Design Thinking and Experience Mapping: A Student-Centered Approach to Admissions
A year ago, Georgetown’s McDonough School of Business, in partnership with Peer Insight and Southwark Consulting, initiated a design thinking and experience mapping exercise in an effort to gain deeper insight into our applicant pool.
Now, one year after starting the process, we’re ready to share our results and reflect on the value this exercise has added to our admissions efforts.
In the experience mapping exercise, Peer Insight interviewed a cross section of our applicants (e.g., those who were admitted and enrolled, admitted and declined, and those who were waitlisted) to learn how they experience the Georgetown MBA admissions process. By studying applicants from the time they begin to research schools until they decide to enroll, our team mapped the highs and lows of these applicants’ experiences. As a result, we gained insights into which areas of the admissions process have been successful and opportunities for improvement.
Our next step was to create SMART (specific, measurable, attainable, realistic, and tangible) goals aimed at either elevating a high or alleviating a low. While we may have been able to outline these goals without Experience Mapping, I found the exercise valuable in facilitating brainstorming with a purpose. Instead of simply creating innovative ideas and implementing them, we strategically organized and prioritized our ideas with a specific goal in mind—to provide a student-centered, high-touch experience.
The interviews and subsequent Experience Mapping exercise also provided a central and consolidated visual representation of what our applicants think of our entire experience. Before this exercise, our feedback from applicants—both positive and constructive—was not organized in an aggregated format or in the context of the entire admissions experience. Instead of reacting to disjointed emails from applicants at random times throughout the year, this process allowed us to observe collection points of highs or lows and then act in a more organized and strategic way.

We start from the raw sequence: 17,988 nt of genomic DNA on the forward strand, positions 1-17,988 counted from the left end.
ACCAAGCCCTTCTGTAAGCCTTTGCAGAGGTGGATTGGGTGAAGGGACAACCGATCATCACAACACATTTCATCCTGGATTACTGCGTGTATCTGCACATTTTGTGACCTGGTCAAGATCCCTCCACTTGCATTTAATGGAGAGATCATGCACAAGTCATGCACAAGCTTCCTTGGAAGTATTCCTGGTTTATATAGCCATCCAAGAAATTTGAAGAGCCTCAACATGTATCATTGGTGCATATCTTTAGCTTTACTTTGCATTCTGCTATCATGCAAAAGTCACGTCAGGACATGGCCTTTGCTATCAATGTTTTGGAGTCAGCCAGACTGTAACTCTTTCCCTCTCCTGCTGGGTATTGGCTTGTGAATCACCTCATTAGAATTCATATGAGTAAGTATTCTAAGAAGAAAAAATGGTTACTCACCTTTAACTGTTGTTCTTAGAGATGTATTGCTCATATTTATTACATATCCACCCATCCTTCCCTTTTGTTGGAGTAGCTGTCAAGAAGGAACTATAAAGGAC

In addition to mapping the results of the applicant interviews, we also used the interview data to create four personas or “types” of applicants (e.g., good feeling seeker, data enthusiast). Understanding the unique differences of the four personas allowed us to better train our staff on how to provide a more personalized, high-touch experience that is not one-size-fits-all. The information gathered from these personas also provided insight to our internal marketing team and external marketing firm on how best to target and segment our communications as we speak to the varied motivations and desires characteristic of each applicant persona.
As a result of this experience, the phrases “student-centered” or “customer-centered” often are used by our team members when they justify their decisions. This is paramount. It always has been my goal for our team to provide a positive experience for everyone who interacts with the Georgetown McDonough MBA Admissions team, all the way from the person we admitted with a full-tuition scholarship to the person we were unable to admit. I want prospective students and applicants to walk away from an interaction and tell their friends and colleagues that there is something special going on at Georgetown. In fact, of the respondents to a survey that we send to all students who are admitted, more than 90 percent say that based on their interactions throughout the admissions process, they would be willing to recommend the Georgetown McDonough Full-time MBA program to a colleague who is interested in pursuing an MBA.
This is the first time that we have incorporated this net promoter metric, so while we don’t have a year-over-year comparison, the results are very positive. We are achieving the results that we wanted and continue striving to provide a student-centered approach.
About the Author
Shari Hubert is associate dean, MBA Admissions, Georgetown McDonough School of Business.